Did we really need another movie about an obscure Marvel superhero? Well, maybe not, but Ant-Man still stands high above the pack (pun intended). Paul Rudd turns out to be quite convincing in the title role, and the rest of the cast (including a steals-every-scene-he’s-in performance from Michael Peña) does a great job. The visuals and the special effects are very effective, and the film’s pace is swift. Marvel’s new film is one of their best to date.
Ant-Man tells the story of Scott Lang, a thief with a good heart, who is being released from the San Quentin State Prison for attempting a Robin Hood-esque robbery of a multi-billion dollar corporation that once employed him. Now, he is coming back to society, moving in with another former prison inmate, Luis, who has been out now for a year (the aforementioned Peña), and hopes to become a presence in his daughter Cassie’s (Abby Ryder Fortson) life, much to the chagrin of ex-wife Maggie (Judy Greer) and her police officer husband/Scott’s foil Paxton (played by the omni-present Bobby Cannavale). Scott, after being fired by his job at Baskin-Robbins, reluctantly returns to his life of crime to break into the safe of a millionaire. It turns out that this safe belongs to Dr. Hank Pym (Michael Douglas) the inventor of the Ant-Man suit (the suit is actually the only item contained within the safe), and Pym had deliberately set up Scott to rob him, believing that Scott would be the perfect candidate to fill the Ant-Man suit.
The Ant-Man suit, which allows the occupant shrink down to the size of an ant, is now needed to take down Darren Cross (Corey Stoll), who has become the CEO of Pym Technologies and has created a shrinking suit of his own (the Yellowjacket) that he plans on selling to the highest bidder. Scott, with a lot of help from Pym and his daughter Hope (played by Lost alum Evangeline Lilly) prepares to save the world from potential disaster, as the technology behind the Ant-Man and Yellowjacket technology falling into the wrong hands could prove catastrophic.
Ant-Man is a lot of fun. It mixes Paul Rudd’s humor and sensibilities with the action and adventure that you’d come to expect from a Marvel movie. The humor in the film is really what differentiates it from others in the genre. Aside from Iron Man and its star Robert Downey Jr., Paul Rudd’s Ant-Man is the first superhero to include so much comedy amidst the action. Scenes between Rudd and Michael Peña are particularly enjoyable to watch. The reason, however, that Rudd works so well in this role is the incredible amount of heart. Rudd (much like Tom Hanks or Jack Lemmon) is the consummate good guy. He has a quality that just makes you want him to succeed, as he faces insurmountable odds in the face of greed and corruption. Ant-Man is the perfect platform for his talents, as he fights the greatest of evils to not only save the world, but to save a place for himself in his daughter’s life.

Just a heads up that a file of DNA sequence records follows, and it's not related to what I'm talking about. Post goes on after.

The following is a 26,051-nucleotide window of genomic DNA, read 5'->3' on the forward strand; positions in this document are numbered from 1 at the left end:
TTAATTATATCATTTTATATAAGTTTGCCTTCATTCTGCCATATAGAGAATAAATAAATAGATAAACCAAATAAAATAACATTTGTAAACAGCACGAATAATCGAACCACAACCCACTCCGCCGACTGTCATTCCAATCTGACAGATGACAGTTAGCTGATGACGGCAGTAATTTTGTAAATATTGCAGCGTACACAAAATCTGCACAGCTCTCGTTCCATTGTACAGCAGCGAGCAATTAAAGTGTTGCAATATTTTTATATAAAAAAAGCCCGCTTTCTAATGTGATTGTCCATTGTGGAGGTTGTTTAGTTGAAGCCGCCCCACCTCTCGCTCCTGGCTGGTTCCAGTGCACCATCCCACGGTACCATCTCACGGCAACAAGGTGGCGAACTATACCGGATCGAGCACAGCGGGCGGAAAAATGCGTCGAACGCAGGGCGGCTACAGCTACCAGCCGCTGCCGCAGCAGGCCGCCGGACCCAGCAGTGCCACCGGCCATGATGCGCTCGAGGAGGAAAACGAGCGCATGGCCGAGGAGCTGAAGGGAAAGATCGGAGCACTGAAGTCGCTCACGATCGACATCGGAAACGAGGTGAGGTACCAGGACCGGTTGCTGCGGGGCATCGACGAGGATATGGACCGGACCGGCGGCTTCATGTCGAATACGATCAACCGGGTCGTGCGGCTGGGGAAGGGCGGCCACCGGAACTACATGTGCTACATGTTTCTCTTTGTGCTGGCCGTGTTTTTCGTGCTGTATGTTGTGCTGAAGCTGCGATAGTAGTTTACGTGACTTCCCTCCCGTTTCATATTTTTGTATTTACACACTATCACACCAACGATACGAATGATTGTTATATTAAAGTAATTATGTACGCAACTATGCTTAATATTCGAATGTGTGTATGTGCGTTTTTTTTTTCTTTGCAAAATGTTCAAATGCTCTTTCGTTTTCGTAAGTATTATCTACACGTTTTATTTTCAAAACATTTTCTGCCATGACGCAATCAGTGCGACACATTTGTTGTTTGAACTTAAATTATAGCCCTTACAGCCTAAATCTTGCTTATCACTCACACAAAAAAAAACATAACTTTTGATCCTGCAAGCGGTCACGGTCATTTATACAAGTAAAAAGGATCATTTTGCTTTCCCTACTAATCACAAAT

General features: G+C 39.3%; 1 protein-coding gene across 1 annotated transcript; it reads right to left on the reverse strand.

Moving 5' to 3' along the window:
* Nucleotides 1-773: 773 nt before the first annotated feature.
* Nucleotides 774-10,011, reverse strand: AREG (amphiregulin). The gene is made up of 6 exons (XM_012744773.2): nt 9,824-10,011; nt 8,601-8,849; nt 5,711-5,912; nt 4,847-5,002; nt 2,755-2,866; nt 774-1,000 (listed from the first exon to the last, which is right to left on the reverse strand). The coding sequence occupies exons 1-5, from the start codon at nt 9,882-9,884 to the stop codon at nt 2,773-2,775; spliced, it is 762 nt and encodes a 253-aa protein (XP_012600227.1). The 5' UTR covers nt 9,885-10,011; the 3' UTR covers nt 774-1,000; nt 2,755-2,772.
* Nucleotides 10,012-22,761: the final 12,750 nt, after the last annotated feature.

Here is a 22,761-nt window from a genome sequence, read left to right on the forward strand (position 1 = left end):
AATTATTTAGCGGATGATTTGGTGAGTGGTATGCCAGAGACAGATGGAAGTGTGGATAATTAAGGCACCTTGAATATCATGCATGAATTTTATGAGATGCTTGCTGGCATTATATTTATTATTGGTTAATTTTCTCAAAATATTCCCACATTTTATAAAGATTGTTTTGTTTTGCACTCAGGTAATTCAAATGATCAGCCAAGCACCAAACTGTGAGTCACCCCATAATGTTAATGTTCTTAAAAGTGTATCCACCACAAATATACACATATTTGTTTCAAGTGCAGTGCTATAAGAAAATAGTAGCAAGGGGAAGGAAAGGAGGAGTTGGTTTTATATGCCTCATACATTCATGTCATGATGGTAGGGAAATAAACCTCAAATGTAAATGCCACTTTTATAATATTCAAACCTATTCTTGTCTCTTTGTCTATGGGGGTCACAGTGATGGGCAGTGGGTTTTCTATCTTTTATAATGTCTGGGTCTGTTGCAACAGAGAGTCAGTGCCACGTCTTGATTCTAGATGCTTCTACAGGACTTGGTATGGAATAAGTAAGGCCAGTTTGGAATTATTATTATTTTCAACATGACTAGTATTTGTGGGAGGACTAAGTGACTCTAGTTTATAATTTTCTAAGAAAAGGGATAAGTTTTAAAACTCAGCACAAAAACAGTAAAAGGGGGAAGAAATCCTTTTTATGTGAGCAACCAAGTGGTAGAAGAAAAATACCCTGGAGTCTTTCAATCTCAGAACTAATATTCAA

Visually, this film is filled with eye candy. It is always fun to see humans running around with ants and other things that are normally tiny in comparison (look no further than the classic—that still holds up quite well, by the way—Honey, I Shrunk the Kids). The best example from this film is the final confrontation, which takes place in Lang’s daughter Cassie’s bedroom. As Ant-Man takes on Yellowjacket on a toy train set, we go back and forth from Ant-Man’s tiny perspective, as it feels like a classic chase as our hero pursues the villain, jumping from train to train in the process, to the normal perspective of a person in the bedroom, as the train moves across the track with its toy noises and its innocence. This scene is just one great example of how the film plays with perspective in unique and interesting ways.
While Ant-Man is another in a slew of (normally) unnecessary comic book movies, it does enough things right to warrant its existence. It has plenty of action, heart, and comedy to keep audiences interested from start to finish. Paul Rudd is great in the lead role, the pace is quick, and the visuals are endlessly entertaining. With all the superheroes flying through theaters this summer, Ant-Man is well worth the price of admission.
Movie Review by Mike Danner